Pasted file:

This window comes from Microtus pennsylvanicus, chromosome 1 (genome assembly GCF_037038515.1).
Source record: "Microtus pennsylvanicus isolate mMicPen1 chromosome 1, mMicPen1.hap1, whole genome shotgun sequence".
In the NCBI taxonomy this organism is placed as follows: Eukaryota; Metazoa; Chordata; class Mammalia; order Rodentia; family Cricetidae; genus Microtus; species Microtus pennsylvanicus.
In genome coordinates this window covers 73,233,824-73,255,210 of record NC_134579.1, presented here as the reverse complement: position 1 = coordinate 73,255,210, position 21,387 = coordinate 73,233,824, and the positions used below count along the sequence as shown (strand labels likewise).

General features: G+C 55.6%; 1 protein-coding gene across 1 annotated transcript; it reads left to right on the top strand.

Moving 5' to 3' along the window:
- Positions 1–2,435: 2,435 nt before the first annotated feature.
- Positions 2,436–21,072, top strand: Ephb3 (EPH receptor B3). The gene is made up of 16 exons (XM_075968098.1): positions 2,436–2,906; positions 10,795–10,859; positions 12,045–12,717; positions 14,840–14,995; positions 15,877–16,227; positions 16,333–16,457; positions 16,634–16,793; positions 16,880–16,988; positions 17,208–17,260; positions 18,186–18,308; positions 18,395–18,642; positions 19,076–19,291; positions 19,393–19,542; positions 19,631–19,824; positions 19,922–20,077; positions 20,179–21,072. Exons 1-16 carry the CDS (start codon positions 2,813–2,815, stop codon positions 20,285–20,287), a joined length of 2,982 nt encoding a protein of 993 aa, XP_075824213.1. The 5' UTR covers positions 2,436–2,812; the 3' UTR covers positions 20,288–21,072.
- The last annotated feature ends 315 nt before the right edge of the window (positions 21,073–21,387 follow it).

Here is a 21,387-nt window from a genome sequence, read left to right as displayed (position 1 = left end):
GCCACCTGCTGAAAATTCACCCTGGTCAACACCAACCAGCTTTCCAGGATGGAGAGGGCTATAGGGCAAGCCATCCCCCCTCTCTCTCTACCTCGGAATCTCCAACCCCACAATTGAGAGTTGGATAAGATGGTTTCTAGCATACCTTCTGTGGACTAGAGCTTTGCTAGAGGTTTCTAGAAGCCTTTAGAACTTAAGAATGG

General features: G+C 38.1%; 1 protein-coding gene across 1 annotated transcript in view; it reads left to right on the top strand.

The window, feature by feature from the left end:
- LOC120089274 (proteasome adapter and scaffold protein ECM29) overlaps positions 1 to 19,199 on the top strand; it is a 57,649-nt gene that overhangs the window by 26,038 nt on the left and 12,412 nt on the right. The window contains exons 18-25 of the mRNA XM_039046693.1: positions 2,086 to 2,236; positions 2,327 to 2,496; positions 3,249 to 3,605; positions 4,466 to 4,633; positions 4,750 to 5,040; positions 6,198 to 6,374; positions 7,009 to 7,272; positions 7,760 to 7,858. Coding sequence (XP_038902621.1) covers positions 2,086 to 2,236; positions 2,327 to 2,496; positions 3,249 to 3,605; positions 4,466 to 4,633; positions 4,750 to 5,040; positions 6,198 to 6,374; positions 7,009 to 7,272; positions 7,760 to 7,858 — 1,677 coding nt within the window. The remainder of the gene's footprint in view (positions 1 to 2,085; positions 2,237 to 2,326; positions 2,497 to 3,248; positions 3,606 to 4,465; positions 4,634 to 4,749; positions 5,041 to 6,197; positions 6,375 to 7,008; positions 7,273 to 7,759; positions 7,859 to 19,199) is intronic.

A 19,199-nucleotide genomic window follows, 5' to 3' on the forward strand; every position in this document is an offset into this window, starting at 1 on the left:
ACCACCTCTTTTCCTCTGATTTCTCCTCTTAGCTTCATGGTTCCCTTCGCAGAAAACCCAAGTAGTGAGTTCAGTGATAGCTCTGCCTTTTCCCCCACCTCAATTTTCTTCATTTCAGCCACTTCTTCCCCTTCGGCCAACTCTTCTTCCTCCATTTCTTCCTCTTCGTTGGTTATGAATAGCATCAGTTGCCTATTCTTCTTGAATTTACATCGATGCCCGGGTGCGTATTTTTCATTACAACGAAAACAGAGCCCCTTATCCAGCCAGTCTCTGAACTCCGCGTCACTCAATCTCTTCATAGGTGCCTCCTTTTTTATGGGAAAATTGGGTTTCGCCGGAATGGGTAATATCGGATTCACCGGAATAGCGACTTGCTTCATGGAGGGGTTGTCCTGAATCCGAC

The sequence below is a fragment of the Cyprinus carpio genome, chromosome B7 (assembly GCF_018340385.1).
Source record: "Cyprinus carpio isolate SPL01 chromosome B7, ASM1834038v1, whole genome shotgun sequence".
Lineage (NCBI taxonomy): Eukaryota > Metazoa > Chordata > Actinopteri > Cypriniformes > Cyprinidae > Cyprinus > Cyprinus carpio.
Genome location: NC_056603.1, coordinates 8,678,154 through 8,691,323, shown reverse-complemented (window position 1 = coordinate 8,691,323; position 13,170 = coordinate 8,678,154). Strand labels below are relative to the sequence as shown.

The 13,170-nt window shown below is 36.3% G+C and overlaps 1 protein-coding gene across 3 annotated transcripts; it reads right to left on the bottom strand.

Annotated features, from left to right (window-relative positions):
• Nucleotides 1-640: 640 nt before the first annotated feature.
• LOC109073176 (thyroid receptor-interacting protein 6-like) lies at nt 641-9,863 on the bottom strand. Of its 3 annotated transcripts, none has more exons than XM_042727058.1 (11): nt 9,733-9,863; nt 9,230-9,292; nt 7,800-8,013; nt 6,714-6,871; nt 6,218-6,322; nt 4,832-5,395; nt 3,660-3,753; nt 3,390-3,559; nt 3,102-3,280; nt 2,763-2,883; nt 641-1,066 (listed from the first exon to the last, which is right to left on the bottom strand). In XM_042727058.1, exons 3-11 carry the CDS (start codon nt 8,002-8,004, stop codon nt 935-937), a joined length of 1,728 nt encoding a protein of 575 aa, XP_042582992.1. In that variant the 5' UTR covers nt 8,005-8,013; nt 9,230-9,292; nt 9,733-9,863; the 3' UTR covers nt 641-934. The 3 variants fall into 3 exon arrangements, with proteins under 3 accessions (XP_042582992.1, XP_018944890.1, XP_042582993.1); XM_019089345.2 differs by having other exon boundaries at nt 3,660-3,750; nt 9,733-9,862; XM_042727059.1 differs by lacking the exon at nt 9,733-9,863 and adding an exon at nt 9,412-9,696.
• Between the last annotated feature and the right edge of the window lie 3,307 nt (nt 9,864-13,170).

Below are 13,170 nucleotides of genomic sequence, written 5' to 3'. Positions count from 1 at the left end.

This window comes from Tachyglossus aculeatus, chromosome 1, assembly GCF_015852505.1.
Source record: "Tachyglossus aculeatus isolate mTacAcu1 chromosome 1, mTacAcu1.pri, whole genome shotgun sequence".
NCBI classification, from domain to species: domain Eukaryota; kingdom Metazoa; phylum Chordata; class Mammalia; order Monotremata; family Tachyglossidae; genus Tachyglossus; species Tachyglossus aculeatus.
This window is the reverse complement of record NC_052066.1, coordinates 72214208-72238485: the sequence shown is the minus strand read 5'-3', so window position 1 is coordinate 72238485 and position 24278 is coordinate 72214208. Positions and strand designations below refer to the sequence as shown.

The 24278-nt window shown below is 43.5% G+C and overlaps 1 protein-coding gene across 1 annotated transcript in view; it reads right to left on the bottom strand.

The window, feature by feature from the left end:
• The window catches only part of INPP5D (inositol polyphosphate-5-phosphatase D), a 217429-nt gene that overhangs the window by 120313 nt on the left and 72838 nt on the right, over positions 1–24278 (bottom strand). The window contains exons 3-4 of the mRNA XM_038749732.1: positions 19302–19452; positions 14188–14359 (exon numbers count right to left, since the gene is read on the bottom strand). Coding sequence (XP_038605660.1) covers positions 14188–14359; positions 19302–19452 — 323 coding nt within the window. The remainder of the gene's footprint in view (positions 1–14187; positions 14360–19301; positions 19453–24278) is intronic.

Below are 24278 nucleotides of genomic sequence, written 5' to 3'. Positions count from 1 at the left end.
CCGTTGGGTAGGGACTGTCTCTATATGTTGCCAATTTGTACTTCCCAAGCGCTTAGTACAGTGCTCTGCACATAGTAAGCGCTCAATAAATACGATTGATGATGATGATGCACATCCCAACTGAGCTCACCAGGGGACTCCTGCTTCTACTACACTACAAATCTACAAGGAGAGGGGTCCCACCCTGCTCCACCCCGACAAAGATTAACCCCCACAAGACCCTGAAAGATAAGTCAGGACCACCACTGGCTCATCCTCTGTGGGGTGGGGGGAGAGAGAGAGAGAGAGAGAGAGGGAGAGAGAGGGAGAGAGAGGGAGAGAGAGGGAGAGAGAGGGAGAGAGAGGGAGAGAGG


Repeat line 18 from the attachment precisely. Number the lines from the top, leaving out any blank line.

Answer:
Source record: "Cyprinus carpio isolate SPL01 chromosome B7, ASM1834038v1, whole genome shotgun sequence".